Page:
When Gigi Hadid announced via her social media accounts last week that she will be walking down the runway at Victoria’s Secret Fashion Show in Shanghai in November (for more see last week’s issue), the model was shocked by the backlash that followed. Many netizens from China flooded her feed with negative responses like “go home” and “stay out of China”.
“Don’t come to Shanghai. We don’t welcome you,” one thundered.
“We like people who respect us, not you. What you have done made us unhappy. And Chinese do not welcome you. So don’t come to China,” another wrote.
What did Hadid do to offend so many Chinese internet users? The social media furore stemmed from a video her younger sister uploaded back in February. The clip saw the elder Hadid holding up a cookie in the shape of the Buddha and the American model was then seen smiling and squinting her eyes to imitate the Buddha’s face.
The video was later taken down, but it led to widespread anger amongst Asians who say the 22 year-old was being racist.
Hadid last week went into damage control, issuing an apologetic statement on her official Sina Weibo account. “It hurts me to hurt anyone, and I want you all to know that it was never my intention to hurt anyone through my actions and I sincerely apologise to those who were hurt or felt let down by me. I have the utmost respect and love for the people in China and cherish the incredible memories I have made while visiting in the past,” she wrote in English.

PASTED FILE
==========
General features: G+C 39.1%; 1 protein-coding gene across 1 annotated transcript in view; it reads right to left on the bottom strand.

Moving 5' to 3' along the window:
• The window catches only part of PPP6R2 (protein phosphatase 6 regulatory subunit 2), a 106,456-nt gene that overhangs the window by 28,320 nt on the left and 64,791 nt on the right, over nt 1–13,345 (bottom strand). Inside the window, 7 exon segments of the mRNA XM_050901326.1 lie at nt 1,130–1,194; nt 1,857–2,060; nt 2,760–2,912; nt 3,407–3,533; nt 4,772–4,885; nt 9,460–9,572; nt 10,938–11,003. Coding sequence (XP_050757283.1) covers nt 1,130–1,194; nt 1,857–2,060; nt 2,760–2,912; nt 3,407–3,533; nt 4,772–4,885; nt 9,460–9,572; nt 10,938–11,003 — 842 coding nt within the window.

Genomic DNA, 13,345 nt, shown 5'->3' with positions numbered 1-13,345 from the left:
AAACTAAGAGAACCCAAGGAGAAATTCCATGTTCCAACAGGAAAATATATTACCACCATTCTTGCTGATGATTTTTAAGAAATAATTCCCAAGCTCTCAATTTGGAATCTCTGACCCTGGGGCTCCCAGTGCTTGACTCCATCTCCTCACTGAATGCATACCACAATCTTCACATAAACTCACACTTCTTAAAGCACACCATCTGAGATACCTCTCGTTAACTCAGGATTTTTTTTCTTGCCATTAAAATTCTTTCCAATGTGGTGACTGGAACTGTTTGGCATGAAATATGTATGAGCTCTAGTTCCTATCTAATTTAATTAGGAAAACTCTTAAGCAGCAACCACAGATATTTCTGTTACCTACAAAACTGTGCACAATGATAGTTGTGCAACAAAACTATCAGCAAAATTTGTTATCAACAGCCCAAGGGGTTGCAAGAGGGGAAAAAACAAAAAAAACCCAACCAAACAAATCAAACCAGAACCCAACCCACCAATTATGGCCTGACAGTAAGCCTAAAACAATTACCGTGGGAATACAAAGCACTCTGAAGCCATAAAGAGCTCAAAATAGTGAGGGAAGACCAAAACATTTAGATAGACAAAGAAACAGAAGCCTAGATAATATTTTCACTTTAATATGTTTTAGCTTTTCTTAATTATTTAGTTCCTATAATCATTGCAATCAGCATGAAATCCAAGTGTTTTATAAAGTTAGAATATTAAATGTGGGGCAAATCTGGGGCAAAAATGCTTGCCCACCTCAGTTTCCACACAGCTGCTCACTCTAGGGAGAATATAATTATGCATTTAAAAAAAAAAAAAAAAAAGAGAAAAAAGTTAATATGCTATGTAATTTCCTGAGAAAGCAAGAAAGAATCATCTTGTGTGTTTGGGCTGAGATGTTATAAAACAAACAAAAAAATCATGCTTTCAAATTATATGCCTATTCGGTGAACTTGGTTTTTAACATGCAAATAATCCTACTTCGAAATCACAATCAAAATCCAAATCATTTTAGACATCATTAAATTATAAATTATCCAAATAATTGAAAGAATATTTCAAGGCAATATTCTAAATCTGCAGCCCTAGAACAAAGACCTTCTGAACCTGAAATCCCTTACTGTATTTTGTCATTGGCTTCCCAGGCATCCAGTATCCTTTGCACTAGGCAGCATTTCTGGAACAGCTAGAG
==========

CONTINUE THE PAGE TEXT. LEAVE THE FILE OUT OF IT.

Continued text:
However, her apology did little to mollify angry netizens, with many questioning her motives. “Did Victoria’s Secret pressure her into apologising?” one sceptic asked. “If she wanted to apologise, she would have done so a long time ago.”
“Why did she only issue the apology on weibo and not on Instagram and Twitter? The reason is obvious: she wanted to make money but she also did not want the rest of the world to know what she did was wrong,” another wrote.
It wasn’t the first time the American model was called out for being racist (and her Chinese critics seem able to recall them all). The Global Times, for one, republished a clip of the American reality show The Real Housewives of Beverly Hills in 2012, in which Hadid’s mother can be heard telling a make-up artist to put more eye shadow on her daughter so she ‘doesn’t look Chinese’.
Meanwhile, the Chinese are vexed by another case of American racism that took place more than a century ago. A documentary recently grabbed headlines for exposing the racial biases against Chinese on the Titanic. The film, called The Six, has shed light on a little-known story about six crewmen from Hong Kong who boarded the ill-fated ship. Eight of the men – two of whom did not survive – worked at cargo ships travelling between China and Europe before they boarded the Titanic in Southampton.